Could Smartphone Payments Make Their Way to Field Service?
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- August 10, 2012
With nothing more than the wave of a smartphone, consumers are starting to paying for everyday items like coffee or the morning newspaper, without pulling out any cash.
And while the days of green-backs and credit cards certainly aren’t over, the fact is that mobile payment options are starting to really gain traction with consumers.
Many field service organizations already process payments through mobile credit card readers or (gasp!) even paper checks, but as mobile-payment apps continue to grow, the consideration to allow customers to pay for a repair or installation on-site with nothing more than their phone seems enticing — especially for smaller operations that want to avoid credit card fees.
However it appears service organizations are, so far, slow to get on the bandwagon.
Urgent Rooter and Plumbing of San Francisco said they aren’t yet looking into near-field communication readers. Asked whether NFC is on their radar yet, Rachel Ulloa, of Oakland, Calif.-based Atlas Heating and Air Conditioning said she had “no idea.”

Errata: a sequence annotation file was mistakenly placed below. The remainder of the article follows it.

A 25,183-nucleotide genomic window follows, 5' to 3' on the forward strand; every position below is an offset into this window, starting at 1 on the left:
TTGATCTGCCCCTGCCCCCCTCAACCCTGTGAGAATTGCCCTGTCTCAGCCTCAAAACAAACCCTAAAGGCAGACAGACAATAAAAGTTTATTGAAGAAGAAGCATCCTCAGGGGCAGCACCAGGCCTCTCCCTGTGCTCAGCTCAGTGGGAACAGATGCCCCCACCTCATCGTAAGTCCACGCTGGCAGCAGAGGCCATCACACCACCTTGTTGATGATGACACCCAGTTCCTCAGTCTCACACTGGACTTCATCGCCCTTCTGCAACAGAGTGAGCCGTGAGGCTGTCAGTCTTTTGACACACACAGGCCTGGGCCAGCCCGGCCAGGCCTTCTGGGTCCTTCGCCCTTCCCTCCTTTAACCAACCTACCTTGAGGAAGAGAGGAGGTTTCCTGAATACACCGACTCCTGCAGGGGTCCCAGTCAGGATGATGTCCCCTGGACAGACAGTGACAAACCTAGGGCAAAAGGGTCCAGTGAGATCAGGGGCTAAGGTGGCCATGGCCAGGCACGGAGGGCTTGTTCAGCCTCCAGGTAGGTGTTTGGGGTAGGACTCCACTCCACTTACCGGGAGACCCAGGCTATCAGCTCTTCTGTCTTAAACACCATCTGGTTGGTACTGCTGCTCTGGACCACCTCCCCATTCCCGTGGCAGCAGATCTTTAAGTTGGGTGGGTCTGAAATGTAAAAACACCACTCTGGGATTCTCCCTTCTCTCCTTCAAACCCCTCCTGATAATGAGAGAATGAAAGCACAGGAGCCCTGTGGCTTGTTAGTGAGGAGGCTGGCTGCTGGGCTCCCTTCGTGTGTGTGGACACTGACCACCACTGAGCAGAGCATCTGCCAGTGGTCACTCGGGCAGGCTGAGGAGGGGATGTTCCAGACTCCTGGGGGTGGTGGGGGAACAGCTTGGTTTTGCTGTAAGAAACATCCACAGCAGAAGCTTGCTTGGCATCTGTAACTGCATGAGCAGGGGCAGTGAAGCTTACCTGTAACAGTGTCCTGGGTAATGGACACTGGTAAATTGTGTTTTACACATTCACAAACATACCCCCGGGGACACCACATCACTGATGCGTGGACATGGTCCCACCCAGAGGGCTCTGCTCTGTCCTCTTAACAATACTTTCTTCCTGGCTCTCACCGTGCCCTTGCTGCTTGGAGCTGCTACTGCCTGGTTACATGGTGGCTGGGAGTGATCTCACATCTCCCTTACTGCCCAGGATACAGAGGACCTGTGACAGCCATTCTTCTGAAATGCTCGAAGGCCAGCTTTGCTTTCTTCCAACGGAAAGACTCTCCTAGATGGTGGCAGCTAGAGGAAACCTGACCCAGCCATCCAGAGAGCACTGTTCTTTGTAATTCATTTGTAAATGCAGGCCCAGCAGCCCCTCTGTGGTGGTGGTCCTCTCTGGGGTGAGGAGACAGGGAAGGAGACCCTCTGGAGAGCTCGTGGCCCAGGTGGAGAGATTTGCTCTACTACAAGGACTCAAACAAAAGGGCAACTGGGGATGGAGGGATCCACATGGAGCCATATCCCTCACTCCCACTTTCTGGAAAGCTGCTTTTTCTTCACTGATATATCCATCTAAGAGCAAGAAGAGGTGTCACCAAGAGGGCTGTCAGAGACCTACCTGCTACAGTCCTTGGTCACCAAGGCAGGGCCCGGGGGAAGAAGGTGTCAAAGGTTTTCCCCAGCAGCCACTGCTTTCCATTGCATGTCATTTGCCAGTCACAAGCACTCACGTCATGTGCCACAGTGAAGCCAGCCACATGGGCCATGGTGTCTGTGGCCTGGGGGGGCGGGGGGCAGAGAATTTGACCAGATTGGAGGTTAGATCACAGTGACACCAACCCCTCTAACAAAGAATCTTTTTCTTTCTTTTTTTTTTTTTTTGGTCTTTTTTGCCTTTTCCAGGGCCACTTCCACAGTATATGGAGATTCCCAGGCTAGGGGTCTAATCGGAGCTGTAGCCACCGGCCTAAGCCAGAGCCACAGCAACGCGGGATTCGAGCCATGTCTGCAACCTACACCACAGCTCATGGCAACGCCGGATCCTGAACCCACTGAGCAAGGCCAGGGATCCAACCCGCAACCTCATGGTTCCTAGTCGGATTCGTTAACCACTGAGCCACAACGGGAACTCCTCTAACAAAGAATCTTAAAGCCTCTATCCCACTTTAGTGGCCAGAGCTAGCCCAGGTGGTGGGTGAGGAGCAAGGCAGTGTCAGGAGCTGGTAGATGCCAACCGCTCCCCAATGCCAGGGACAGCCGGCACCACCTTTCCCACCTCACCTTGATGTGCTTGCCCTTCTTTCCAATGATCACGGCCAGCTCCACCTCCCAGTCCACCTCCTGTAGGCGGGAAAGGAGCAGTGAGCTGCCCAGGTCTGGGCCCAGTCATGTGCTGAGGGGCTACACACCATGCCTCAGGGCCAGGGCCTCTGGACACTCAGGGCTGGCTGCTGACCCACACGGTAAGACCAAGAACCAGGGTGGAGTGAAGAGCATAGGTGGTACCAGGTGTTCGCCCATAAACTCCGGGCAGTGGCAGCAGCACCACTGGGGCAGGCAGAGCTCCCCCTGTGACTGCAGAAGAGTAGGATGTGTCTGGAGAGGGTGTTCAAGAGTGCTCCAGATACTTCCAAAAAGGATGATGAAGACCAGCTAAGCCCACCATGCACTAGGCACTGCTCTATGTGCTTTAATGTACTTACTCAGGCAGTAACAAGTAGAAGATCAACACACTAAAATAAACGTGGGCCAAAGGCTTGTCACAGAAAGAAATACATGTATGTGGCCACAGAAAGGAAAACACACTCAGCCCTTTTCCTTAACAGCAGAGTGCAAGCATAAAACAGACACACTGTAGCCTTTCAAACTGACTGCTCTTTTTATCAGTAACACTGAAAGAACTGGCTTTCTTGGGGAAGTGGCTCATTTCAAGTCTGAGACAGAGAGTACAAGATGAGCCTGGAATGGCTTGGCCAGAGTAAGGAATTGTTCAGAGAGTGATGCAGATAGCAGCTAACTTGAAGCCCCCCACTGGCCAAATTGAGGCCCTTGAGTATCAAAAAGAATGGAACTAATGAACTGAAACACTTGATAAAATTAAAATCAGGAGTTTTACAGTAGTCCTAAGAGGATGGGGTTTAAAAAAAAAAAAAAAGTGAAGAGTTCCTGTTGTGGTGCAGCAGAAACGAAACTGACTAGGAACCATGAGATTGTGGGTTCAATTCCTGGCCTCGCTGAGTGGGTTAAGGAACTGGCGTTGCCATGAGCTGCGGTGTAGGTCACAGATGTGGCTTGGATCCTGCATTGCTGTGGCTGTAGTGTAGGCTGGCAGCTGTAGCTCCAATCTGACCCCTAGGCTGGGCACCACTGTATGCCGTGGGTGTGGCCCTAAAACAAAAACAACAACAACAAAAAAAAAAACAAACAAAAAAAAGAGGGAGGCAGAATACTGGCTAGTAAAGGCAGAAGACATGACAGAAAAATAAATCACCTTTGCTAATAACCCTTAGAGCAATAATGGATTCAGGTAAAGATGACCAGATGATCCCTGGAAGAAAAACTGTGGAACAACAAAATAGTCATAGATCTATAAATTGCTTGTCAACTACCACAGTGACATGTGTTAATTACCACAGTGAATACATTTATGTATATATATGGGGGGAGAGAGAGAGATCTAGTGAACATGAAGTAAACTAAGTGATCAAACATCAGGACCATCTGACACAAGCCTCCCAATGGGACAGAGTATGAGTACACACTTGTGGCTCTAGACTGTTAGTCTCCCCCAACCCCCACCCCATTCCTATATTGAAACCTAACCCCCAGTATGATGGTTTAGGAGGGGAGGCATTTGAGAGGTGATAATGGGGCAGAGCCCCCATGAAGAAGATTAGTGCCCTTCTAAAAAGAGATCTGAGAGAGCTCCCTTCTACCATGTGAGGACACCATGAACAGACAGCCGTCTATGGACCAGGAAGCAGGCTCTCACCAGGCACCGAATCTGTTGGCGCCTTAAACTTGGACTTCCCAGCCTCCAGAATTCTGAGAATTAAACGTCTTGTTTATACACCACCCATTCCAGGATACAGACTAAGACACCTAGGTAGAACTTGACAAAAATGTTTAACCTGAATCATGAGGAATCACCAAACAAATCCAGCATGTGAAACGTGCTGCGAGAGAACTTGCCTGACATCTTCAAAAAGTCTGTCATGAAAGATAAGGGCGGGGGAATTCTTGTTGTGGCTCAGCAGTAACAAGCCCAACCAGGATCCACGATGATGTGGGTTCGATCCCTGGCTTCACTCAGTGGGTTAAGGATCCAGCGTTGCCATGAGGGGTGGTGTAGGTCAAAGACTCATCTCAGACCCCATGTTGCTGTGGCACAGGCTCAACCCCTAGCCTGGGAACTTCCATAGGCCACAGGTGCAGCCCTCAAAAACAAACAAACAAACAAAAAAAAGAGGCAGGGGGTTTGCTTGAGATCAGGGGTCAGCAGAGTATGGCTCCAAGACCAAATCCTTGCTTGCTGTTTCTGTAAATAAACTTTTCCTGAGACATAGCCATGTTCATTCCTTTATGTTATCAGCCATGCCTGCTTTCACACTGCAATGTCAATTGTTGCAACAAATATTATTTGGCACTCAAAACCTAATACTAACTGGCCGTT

On the other hand, non-NFC mobile payments are definitely in use. Roto-Rooter, for instance, currently issues techs smartphones that run a proprietary software called etrace that lets workers log in, swipe, and process a credit-card payment through the phone or tablet, and then issue a receipt on a small Bluetooth-connected printer.
“If a customer is paying by credit card, they don’t like to let that out of their sight,” Paul Abrams, Roto-Rooter spokesperson, told the SmartVan. “Years ago, we had to carry it off to the van, call into an office and read off the number. [But] this way it’s instant, automatic and the customer is much more comfortable because it’s happening right in front of them. It’s a trust factor.”
But NFC may be close: Abrams said his company has started issuing Sprint ZTE Optic tablets to employees over the last few weeks in select locations. With NFC technology becoming more ubiquitous in tablets, the ground has certainly be laid for NFC payments in the field.
The mobile-wallet trend had been pretty slow to get off the ground initially, but some recent developments are pointing to a far more widespread acceptance of near-field communication, or NFC, payment technology. Starbucks this week announced a partnership with payment app Square to promote the mobile-payment feature at the ubiquitous coffeeshop chain. Split Bread, a San Francisco restaurant, is also ditching cash and cards, encouraging customers to use their smartphones instead.
“Getting rid of cash makes the customer experience as frictionless and streamlined as possible,” said David Silverglide, business partner at Split Bread, in an interview with Wired. “Cashiers can get people through the lines quickly.”
Roto-Rooter’s system may not have eliminated the credit card entirely, as many new consumer versions like Google Wallet and Square’s mobile have. But as mobile adoption in field service grows (and studies show that the interest is there), there’s a good chance that mobile payments will follow.
Image via CNET.